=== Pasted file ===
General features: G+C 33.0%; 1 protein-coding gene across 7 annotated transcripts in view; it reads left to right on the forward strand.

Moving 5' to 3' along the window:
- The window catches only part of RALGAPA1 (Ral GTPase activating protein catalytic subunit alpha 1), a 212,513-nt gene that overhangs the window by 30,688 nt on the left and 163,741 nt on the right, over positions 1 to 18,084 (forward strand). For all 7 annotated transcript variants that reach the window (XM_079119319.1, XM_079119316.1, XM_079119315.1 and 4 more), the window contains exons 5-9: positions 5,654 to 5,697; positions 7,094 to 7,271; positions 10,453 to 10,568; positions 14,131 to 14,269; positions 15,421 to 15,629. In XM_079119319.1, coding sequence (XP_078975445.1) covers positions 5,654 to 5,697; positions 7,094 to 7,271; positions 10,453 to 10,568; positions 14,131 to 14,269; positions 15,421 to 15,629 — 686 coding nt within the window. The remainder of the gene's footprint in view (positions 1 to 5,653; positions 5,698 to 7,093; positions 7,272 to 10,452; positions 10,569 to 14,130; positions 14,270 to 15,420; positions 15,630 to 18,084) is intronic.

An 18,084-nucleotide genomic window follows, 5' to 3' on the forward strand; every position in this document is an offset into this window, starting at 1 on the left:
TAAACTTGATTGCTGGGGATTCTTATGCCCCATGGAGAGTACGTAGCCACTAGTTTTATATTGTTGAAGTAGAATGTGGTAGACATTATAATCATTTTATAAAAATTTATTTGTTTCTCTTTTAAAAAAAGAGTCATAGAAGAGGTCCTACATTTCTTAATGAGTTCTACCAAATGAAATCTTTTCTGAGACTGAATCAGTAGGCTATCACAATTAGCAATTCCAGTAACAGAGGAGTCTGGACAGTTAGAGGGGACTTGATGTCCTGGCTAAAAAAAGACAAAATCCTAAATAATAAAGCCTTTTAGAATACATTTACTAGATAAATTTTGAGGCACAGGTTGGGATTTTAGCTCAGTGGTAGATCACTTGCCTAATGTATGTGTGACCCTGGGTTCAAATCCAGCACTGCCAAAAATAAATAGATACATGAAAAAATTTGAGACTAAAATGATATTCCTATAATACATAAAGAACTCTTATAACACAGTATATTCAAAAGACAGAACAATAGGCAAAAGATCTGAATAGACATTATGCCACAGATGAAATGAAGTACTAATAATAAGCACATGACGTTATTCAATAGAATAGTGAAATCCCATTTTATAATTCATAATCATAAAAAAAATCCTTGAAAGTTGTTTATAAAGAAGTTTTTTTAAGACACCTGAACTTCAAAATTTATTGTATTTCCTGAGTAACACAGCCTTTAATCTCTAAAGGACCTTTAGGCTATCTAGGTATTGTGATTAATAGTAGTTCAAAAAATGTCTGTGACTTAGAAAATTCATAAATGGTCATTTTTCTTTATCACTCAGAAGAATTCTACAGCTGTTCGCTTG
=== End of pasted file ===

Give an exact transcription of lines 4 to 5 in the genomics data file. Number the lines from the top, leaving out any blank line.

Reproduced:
An 18,084-nucleotide genomic window follows, 5' to 3' on the forward strand; every position in this document is an offset into this window, starting at 1 on the left:
TAAACTTGATTGCTGGGGATTCTTATGCCCCATGGAGAGTACGTAGCCACTAGTTTTATATTGTTGAAGTAGAATGTGGTAGACATTATAATCATTTTATAAAAATTTATTTGTTTCTCTTTTAAAAAAAGAGTCATAGAAGAGGTCCTACATTTCTTAATGAGTTCTACCAAATGAAATCTTTTCTGAGACTGAATCAGTAGGCTATCACAATTAGCAATTCCAGTAACAGAGGAGTCTGGACAGTTAGAGGGGACTTGATGTCCTGGCTAAAAAAAGACAAAATCCTAAATAATAAAGCCTTTTAGAATACATTTACTAGATAAATTTTGAGGCACAGGTTGGGATTTTAGCTCAGTGGTAGATCACTTGCCTAATGTATGTGTGACCCTGGGTTCAAATCCAGCACTGCCAAAAATAAATAGATACATGAAAAAATTTGAGACTAAAATGATATTCCTATAATACATAAAGAACTCTTATAACACAGTATATTCAAAAGACAGAACAATAGGCAAAAGATCTGAATAGACATTATGCCACAGATGAAATGAAGTACTAATAATAAGCACATGACGTTATTCAATAGAATAGTGAAATCCCATTTTATAATTCATAATCATAAAAAAAATCCTTGAAAGTTGTTTATAAAGAAGTTTTTTTAAGACACCTGAACTTCAAAATTTATTGTATTTCCTGAGTAACACAGCCTTTAATCTCTAAAGGACCTTTAGGCTATCTAGGTATTGTGATTAATAGTAGTTCAAAAAATGTCTGTGACTTAGAAAATTCATAAATGGTCATTTTTCTTTATCACTCAGAAGAATTCTACAGCTGTTCGCTTG